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  • Author: Sergio Carrera, Elspeth Guild, Nicholas Hernanz
  • Publication Date: 11-2013
  • Content Type: Policy Brief
  • Institution: Centre for European Policy Studies
  • Abstract: The European Union, and its Area of Freedom, Security and Justice (AFSJ), is founded on a set of common principles of rule of law, democracy and human rights. This has been officially enshrined in the body of Article 2 of the Treaty on European Union (TEU) which lists "respect for human dignity, freedom, democracy, equality, the rule of law and respect for human rights, including the rights of persons belonging to minorities" as the shared values on which the Union is rooted. One of the current modalities of action to ensure that all member states of the EU respect Article 2 TEU is to filter their compliance with these values before they accede to the Union. The so-called 'Copenhagen criteria' have been established in 1993 to ensure that all new EU member states are in line with the Union's common principles before crossing the bridge towards membership.
  • Topic: Democratization, Human Rights, International Law, Regional Cooperation
  • Political Geography: Europe
  • Author: Pol Morillas
  • Publication Date: 02-2013
  • Content Type: Policy Brief
  • Institution: IEMed/EuroMeSCo
  • Abstract: This policy brief reflects upon the results of the workshop “Rethinking the Role of Think Tanks and Research Institutes and EU Policies towards the Mediterranean”, held in Madrid on 14th December 2012 and organised in collaboration with Real Instituto Elcano and FRIDE. It argues that Arab think tanks can shape political transformations in the region by informing, convening and advocating democratic reform. It also presents a set of recommendations for external powers such as the European Union in support of Arab think tanks.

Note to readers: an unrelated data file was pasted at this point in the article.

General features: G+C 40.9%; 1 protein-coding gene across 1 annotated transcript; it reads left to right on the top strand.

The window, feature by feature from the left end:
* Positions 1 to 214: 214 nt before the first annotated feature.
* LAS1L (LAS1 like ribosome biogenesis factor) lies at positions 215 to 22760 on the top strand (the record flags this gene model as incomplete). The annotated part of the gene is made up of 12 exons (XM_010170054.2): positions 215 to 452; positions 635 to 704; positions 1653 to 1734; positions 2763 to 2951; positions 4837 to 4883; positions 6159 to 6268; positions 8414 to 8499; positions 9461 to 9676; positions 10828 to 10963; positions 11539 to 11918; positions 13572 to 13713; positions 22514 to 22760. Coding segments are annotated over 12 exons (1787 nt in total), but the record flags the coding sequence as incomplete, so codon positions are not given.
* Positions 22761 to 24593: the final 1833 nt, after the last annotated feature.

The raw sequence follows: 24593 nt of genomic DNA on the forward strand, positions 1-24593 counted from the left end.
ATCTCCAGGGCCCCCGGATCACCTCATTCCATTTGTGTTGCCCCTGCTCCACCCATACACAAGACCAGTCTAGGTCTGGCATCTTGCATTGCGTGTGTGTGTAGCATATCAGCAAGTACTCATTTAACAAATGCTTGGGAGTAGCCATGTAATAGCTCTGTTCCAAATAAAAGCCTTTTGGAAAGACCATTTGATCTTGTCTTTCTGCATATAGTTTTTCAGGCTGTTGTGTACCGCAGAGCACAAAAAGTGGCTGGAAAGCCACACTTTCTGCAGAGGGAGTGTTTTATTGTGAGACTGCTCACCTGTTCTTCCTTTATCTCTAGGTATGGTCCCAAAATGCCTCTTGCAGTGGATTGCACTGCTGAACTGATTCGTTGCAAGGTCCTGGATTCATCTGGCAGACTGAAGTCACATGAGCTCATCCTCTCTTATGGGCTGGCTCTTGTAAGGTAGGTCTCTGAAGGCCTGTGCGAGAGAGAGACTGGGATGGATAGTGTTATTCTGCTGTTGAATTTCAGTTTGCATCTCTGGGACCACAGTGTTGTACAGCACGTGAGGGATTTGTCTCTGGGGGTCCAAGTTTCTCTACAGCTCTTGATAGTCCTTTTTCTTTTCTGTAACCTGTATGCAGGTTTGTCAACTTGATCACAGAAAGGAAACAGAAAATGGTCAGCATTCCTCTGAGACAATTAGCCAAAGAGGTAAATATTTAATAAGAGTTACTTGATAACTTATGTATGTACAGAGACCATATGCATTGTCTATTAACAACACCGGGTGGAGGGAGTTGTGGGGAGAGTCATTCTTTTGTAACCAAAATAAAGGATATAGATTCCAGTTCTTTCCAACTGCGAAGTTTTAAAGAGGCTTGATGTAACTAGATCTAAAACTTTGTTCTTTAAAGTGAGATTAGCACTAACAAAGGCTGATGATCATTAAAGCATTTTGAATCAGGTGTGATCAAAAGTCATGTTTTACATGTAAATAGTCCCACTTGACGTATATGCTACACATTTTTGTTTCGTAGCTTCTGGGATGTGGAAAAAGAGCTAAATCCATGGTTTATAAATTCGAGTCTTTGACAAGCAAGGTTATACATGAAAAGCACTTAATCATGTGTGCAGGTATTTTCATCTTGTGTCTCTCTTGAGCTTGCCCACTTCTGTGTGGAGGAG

• Topic: Civil Society, Democratization, Education, Political Theory
  • Political Geography: Europe, Middle East, Arab Countries
  • Author: Dmitri V. Trenin, Maria Lipman, Alexey Malashenko, Nikolay Petrov
  • Publication Date: 06-2012
  • Content Type: Policy Brief
  • Institution: Carnegie Endowment for International Peace
  • Abstract: To the casual observer, Russia is stuck where it was a decade ago. Vladimir Putin has once again assumed the presidency and any semblance of organized political opposition largely faded away after the March elections. But popular protests persist, and the existing politico-economic system can no longer adequately address the shifting social realities inside the country or the challenges of the global environment. The system must change if Russia is to develop further, and Moscow's policies of economic modernization alone are neither sufficient nor possible without political reform.
  • Topic: Corruption, Democratization, Political Economy, Fragile/Failed State, Governance
  • Political Geography: Russia, Europe, Asia
  • Author: Stephen J. Hadley, Steven A. Cook, Madeleine Albright
  • Publication Date: 05-2012
  • Content Type: Policy Brief
  • Institution: Council on Foreign Relations
  • Abstract: Among the most important developments in international affairs of the past decade is the emergence of Turkey as a rising regional and global power. Turkey has long been an important country as a stalwart member of the North Atlantic Treaty Organization (NATO), an aspirant to European Union (EU) membership, and an important link between the West and the East. Yet the changes in Turkey over the past decade have been so dramatic—with far-reaching political and economic reforms, significant social reforms, and an active foreign policy—that the country is virtually unrecognizable to longtime Turkey watchers. Today Turkey is more democratic, prosperous, and politically influential than it was five, ten, and fifteen years ago.